Sunday, December 6, 2009

Dinner on Less than $2 a Serving

Recently, my friend & fellow lady food blogger, Noelle, challenged our Google group to put that stupid "Walmart lets me feed my family for less than $2!!1!!111!!" commercial to shame. She suggested that we try to feed ourselves and our families for $2 per serving...but using good stuff and not that shit that Walmart slops together and calls "food". Tonight, I took that challenge and made homemade multigrain bread & minestrone soup.

Streamlined (i.e. no knead; use a mixer) Bread (from Betty Crocker's 1960 cookbook)
You simply take 3 c of flour (from Westwind Milling via By the Pound cost $2.19 per pound and I used 1.5 pounds, or $3.28), 2 T shortening (okay you got me here...hadda use Crisco, probably about $.20 worth), 2 T of Pioneer sugar (let's be generous and say $.50 worth), 2 t salt (negligible) & 1 packet of yeast (out of a jar that cost $8.00 and has lasted me forever but I'll be generous and say it was $.75 worth).

You dissolve the yeast into 1 1/4 c warm (not hot) water and then add everything else. Using your dough hook, knead for about 4 minutes on medium speed. Put a towel over the bowl and let it rise in a warm place. The recipe said to let it rise about 45 minutes but I fell asleep and it ended up rising for 1.5 hours. It still turned out great!

Put it into a greased bread pan and let it rise about 40 minutes. Bake at 375 for 40-45 minutes.

I cut it into 8 slices (188 calories per slice, btw). Rounding up, this costs about $.60 per slice.

Minestrone Soup (from Cook's Illustrated)

I didn't follow the recipe exactly, so let me tell you what I did! I took some carrots & kale from my garden (grown from seed so the cost is negligible), an onion (I bought a bunch from the farmers market and I think the whole bunch cost $3.00, so let's say the onion was $.30), green beans and peas from Locavorious (I paid $200 for the subscription and I think I will get about 30 bags of produce, so I guess each bag costs about $6.67 and I used about 1/4 of each bag so I am thinking that would be about $3.00 for both?), 1/2 cabbage from the farmers market ($1.00 for the head; I used $.50 worth), celeriac from my garden (free--a gift from my friend and fellow food blogger, Vivienne), 1 cup cannelloni beans from the Ypsi farmers market (I think the whole bag cost $2.00 and I used about 1/2 at $1.00), the rind of my Parmesan cheese from Morgan and York (the whole shebang cost me like $10, so let's say the rind was $1.00 of it), a quart of my canned tomatoes (about $1.00 worth), 4 cloves of garlic from the farmers market (I got the reject garlic and I think it cost me $.25 a head) salt, pepper, a dash of red pepper flakes, fresh basil and parsley from my basement stash. I used 2 c beef broth (frozen in an ice cube tray) that I made from farmers market idea on the cost but let's say $.50. I also used about 2 T of olive oil from a jar that cost me $8.00. I would guess I used about $.50 worth?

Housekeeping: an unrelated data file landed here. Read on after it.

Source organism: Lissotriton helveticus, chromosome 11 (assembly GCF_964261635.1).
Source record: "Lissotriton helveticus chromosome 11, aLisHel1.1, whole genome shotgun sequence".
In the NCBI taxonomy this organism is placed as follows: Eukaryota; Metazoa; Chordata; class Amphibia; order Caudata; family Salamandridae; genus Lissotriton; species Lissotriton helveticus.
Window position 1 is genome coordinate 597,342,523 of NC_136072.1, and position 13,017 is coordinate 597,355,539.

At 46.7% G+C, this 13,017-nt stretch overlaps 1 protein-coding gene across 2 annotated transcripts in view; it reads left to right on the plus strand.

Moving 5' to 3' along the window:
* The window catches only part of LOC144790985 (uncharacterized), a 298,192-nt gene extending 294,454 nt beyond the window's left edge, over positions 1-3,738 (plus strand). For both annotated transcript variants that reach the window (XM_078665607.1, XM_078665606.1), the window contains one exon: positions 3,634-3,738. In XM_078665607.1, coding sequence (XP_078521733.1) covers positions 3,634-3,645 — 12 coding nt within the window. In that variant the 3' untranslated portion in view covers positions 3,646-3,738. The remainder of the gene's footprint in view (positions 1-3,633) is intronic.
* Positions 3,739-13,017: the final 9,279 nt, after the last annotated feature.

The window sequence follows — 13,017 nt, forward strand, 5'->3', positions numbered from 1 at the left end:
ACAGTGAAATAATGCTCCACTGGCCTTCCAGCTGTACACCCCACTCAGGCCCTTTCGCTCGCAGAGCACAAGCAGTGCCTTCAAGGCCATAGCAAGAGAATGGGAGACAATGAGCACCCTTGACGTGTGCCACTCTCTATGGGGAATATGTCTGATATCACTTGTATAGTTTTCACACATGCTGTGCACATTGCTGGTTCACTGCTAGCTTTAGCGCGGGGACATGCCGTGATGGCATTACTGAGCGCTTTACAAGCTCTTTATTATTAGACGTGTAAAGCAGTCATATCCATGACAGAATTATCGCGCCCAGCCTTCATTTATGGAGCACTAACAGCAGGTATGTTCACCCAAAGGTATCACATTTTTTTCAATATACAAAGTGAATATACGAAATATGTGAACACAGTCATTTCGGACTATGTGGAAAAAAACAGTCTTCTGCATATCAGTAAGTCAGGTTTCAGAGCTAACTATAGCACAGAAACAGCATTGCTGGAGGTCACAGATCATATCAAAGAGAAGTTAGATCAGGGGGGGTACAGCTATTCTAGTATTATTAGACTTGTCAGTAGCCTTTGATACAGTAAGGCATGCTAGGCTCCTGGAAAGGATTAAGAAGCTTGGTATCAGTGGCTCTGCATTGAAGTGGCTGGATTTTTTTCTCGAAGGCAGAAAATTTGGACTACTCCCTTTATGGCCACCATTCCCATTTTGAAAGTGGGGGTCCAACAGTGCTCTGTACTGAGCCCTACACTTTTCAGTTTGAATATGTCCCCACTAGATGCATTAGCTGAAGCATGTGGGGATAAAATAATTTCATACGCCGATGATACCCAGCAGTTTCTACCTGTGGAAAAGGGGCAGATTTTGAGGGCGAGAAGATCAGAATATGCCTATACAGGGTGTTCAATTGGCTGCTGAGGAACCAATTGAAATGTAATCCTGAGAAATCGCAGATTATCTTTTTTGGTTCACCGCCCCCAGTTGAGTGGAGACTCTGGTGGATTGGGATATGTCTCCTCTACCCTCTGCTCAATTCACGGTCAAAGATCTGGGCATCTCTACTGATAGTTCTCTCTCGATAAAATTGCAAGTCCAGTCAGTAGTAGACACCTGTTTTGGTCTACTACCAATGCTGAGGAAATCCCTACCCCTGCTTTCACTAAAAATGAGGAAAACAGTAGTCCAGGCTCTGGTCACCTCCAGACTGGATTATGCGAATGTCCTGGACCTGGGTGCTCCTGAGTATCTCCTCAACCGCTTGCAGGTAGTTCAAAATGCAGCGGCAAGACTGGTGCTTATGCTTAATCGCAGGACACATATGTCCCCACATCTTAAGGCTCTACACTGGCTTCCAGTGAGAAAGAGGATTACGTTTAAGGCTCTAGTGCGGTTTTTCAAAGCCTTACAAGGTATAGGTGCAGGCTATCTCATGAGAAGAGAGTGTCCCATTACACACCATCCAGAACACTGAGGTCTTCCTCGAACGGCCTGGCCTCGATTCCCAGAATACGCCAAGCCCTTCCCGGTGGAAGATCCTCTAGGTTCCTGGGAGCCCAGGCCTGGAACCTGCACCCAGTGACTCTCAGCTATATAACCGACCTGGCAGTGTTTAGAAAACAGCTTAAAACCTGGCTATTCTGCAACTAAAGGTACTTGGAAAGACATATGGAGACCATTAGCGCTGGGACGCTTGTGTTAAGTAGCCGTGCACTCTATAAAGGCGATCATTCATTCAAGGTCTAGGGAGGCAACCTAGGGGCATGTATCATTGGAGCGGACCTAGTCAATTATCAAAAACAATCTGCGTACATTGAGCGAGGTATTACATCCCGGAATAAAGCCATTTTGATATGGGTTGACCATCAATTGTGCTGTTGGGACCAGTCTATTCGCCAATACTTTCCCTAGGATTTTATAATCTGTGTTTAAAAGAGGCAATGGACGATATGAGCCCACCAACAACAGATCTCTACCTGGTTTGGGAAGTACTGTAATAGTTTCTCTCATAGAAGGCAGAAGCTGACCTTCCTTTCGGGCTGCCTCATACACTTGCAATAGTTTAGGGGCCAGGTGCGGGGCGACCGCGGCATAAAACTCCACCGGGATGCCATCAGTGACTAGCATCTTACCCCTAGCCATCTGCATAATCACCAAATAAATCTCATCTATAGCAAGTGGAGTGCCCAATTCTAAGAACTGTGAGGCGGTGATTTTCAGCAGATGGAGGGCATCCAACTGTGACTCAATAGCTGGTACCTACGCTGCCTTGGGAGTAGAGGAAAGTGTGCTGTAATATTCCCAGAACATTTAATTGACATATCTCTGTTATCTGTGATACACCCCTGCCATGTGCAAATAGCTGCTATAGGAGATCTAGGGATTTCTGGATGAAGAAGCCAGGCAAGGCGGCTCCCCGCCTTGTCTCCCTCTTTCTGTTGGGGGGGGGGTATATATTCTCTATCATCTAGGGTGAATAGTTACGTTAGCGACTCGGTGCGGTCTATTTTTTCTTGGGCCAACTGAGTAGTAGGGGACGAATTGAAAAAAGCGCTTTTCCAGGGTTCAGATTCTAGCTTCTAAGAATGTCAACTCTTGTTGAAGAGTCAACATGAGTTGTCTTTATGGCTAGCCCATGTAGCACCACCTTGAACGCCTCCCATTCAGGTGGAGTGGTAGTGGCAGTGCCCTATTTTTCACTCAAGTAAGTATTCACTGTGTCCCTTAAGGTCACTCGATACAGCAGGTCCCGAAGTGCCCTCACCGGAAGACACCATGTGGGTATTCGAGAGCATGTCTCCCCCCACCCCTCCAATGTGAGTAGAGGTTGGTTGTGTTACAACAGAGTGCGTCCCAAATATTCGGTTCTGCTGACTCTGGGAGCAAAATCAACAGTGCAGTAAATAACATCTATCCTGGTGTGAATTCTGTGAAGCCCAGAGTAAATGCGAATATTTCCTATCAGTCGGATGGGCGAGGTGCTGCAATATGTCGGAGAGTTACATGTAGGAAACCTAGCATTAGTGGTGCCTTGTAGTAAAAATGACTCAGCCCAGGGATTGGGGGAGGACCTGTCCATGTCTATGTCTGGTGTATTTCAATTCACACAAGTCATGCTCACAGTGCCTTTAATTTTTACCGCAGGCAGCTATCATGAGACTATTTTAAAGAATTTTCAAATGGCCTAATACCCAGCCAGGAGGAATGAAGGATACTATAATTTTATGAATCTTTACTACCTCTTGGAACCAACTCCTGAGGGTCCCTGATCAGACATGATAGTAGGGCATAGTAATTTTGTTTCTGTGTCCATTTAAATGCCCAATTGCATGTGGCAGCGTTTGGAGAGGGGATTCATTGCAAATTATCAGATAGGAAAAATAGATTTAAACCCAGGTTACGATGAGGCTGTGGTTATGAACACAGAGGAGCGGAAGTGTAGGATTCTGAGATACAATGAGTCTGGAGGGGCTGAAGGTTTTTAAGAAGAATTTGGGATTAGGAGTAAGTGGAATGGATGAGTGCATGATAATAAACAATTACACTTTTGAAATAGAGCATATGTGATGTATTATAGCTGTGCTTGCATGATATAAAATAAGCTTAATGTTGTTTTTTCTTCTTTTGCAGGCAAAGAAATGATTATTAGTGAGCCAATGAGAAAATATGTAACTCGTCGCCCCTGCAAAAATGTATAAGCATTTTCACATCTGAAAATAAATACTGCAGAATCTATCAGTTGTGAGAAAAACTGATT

I boiled my 1 c of beans in 2 Q of water for about 10 minutes and then turned off the heat, covered it and let it sit for a couple of hours.

After the beans had been softened, I sauteed the onions, celeriac, carrots, peas, green beans and kale in the olive oil for about 10 minutes. I then added the garlic, dash of red pepper flakes and chopped up cabbage and sauteed for about 2 minutes. I then set that aside in a pan.

Now, I put the beans, 2 c of beef broth, 8 c of water and a bay leaf (I used a leaf from the Detroit Eastern Market pack that I bought; the whole pack cost $1.00) and the Parmesan rind. I brought the whole batch to a boil and let it simmer for about an hour. I then added the veggies and let it simmer for about 20 minutes. I served it with some Parmesan cheese.

There are at least 8 cups of soup in there, probably much more. Jeff did the math for me and it came out to $1.00. I canz add so I know that $1.00 + $.60 = < $2.00!

Now, to be sure, I had some help in the veggie department, thanks to growing my own and getting the celeriac but I still think that the cost would be fairly cheap, even if I had to buy a carrot and some kale leaves.

So!! Walmart, peeps, you can eat your partially hydrogenated high fructose sodium biocarbonickityickityick heart out!

Eat up!

1 comment:

Buttercup said...

I'm glad the celeriac worked out for you!